Is Turkish beast Deniz Kilicli the missing piece for West Virginia?
The biggest wild card in college basketball's stretch run will make his debut on Wednesday, against Pittsburgh at a sold-out WVU Coliseum.
His name is
But Kilicli is also a rugged, 6-foot-9, 260-pound power forward who could be an NBA draft prospect in a few seasons, and West Virginia coach
Kilicli's college career, like that of numerous international players before him, was stalled by an NCAA amateurism issue -- one that seems unfair, and, strangely, involves a member of George Mason's magical run to the Final Four in 2006. In 2007-08, Kilicli was playing for Pertevniyal, the Turkish Second Basketball League (or TBL2) farm club of Istanbul powerhouse Efes Pilsen. Pertevniyal is typically a team of promising young Turks, and Kilicli never signed a pro contract. Prior to that season, though, the big club signed former Patriots star (and
Because Kilicli had played in games
"I didn't know any NCAA rules at the time," Kilicli said, and this is understandable, given that he was 17 at the time and barely spoke any English. "I thought if you don't get paid, you're alright."
That wasn't the case, and Kilicli had to cope with being ineligible for the first three months of his freshman season, taking out his frustrations in the weight room and on the practice floor. "He handled it well -- a lot better than I would have," says Huggins. "I wouldn't have been very happy. How was he supposed to know [not to play with Butler]?"
It was worst when the Mountaineers went on the road, because Kilicli had to stay behind in Morgantown. While they were at the 76 Classic in Anaheim, Calif., over Thanksgiving weekend, he was stuck, alone, in an international dorm that had remained open on campus. He tried to watch games on ESPN, but it became so frustrating ("I'd get too pissed, and have to turn it off," he says) that he'd just resort to following the score on the Internet.
Not that seeing games live wasn't difficult, too: During West Virginia's lone home loss this season, to Syracuse on Jan. 16, he watched in agony as Orange big men
"I came to America to play basketball," says Kilicli, "and I see all these guys in the Big East who are so big, strong and talented, and I just want to compete with them. I kept thinking to myself, 'Let me out there with Onuaku!' "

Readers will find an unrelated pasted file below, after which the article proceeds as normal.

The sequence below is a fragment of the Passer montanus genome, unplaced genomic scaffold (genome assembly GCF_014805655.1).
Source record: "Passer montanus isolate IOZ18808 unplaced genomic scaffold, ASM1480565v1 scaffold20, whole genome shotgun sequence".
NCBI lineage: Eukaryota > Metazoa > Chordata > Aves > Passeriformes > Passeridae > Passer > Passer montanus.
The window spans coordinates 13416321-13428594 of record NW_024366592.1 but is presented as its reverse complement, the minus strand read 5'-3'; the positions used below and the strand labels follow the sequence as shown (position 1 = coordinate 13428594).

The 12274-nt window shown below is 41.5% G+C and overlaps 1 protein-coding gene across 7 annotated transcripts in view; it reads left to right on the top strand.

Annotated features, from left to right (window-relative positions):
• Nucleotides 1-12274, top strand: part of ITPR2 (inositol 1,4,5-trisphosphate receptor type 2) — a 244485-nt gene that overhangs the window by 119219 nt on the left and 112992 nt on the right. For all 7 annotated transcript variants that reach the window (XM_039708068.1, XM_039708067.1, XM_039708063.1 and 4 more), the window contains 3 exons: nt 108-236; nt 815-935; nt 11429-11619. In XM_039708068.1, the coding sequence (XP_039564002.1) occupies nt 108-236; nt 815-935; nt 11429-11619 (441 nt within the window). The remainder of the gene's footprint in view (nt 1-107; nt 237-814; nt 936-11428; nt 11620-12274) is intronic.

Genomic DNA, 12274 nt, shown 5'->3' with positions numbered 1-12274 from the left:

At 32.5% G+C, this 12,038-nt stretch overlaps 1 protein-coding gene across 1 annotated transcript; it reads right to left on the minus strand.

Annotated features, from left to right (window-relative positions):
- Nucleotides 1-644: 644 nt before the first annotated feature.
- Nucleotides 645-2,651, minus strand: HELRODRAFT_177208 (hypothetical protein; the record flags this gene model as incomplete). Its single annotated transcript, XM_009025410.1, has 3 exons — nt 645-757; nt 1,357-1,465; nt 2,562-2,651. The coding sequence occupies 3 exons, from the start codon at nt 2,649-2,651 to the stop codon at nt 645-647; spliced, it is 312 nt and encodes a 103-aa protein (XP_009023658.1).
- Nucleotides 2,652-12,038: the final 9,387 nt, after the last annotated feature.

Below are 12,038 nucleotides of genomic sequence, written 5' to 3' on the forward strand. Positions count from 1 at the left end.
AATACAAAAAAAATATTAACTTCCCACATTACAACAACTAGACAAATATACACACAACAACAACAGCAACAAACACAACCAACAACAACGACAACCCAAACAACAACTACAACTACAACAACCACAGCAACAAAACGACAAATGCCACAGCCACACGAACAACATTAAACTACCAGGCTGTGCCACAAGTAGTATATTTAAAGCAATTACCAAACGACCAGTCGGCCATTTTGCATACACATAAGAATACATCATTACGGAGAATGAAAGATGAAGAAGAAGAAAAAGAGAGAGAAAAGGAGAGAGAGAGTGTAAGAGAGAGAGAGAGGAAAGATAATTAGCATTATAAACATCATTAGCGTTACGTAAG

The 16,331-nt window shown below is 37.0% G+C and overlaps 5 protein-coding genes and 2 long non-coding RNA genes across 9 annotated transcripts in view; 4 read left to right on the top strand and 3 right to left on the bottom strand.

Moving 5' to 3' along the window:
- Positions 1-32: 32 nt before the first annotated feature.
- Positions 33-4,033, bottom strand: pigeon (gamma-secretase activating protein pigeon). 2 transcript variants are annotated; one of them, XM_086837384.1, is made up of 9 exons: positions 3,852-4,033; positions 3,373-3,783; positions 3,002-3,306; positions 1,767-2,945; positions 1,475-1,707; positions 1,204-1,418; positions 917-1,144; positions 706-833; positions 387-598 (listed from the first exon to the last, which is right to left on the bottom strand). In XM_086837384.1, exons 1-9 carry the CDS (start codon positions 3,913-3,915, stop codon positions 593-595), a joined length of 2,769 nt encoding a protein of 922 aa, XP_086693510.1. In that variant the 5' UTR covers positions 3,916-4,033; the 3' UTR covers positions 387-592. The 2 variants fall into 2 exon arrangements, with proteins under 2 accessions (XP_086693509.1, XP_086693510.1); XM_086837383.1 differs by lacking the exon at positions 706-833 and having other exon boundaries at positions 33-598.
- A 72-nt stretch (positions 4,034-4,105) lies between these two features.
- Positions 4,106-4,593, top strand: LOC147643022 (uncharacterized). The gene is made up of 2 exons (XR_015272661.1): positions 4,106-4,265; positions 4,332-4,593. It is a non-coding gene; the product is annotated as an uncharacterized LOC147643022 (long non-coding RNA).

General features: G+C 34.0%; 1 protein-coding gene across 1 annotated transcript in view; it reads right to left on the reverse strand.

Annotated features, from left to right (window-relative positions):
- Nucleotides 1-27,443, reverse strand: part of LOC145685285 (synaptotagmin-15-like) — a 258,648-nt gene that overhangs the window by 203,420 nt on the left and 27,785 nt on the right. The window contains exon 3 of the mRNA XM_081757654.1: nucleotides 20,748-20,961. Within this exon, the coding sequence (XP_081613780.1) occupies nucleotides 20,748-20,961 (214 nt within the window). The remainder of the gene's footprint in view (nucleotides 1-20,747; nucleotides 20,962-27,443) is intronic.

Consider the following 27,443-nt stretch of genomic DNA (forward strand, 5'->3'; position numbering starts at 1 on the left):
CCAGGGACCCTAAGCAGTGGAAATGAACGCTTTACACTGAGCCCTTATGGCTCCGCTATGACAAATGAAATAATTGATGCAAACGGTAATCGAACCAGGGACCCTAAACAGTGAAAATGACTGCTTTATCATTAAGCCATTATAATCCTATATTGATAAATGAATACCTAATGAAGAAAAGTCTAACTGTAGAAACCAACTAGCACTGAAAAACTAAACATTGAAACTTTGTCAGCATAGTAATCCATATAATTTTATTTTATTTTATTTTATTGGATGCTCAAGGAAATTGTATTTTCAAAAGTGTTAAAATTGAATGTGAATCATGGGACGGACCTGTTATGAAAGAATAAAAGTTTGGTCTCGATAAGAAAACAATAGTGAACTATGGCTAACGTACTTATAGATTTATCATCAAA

The Mountaineers won't get a regular-season rematch with Syracuse, but they won't mind having a 260-pound bruiser to go up against plenty of the teams remaining on their schedule, especially Pitt (Feb. 3 and Feb. 12), Cincinnati (Feb. 27) and Georgetown (March 1). Huggins already has an abundance of forwards at his disposal, so many that he once used a five-forward lineup with
Huggins doesn't know when, exactly, he's going to use Kilicli on Wednesday; the coach only says, "We're gonna throw him in there and see what he does." Kilicli reportedly can, like a lot of European big men, pass and shoot well. The original tape he sent to Fulford -- through Pertevniyal teammate
In the Mountaineers' two exhibitions, Huggins threw Kilicli into the fire. On Nov. 8 against Mountain State University, he had eight points and six rebounds in 18 minutes. On Dec. 5 against the University of Charleston, he started (instead of normal post
Big East teams should have tape of Kilicli soon enough. He's been waiting for this Pitt game since the fall, recently switching his countdown from days to hours as the big moment approaches. "It's just a little over 48 now," he excitedly said on Monday, and he's been doing everything he can to make the time pass, from playing his guitar, to extending his workouts, to sitting in WVU Coliseum, staring at empty seats, imagining what Wednesday night will be like. No one, not even Kilicli, is sure of what will happen. But we can all, at the very least, permit ourselves to be curious.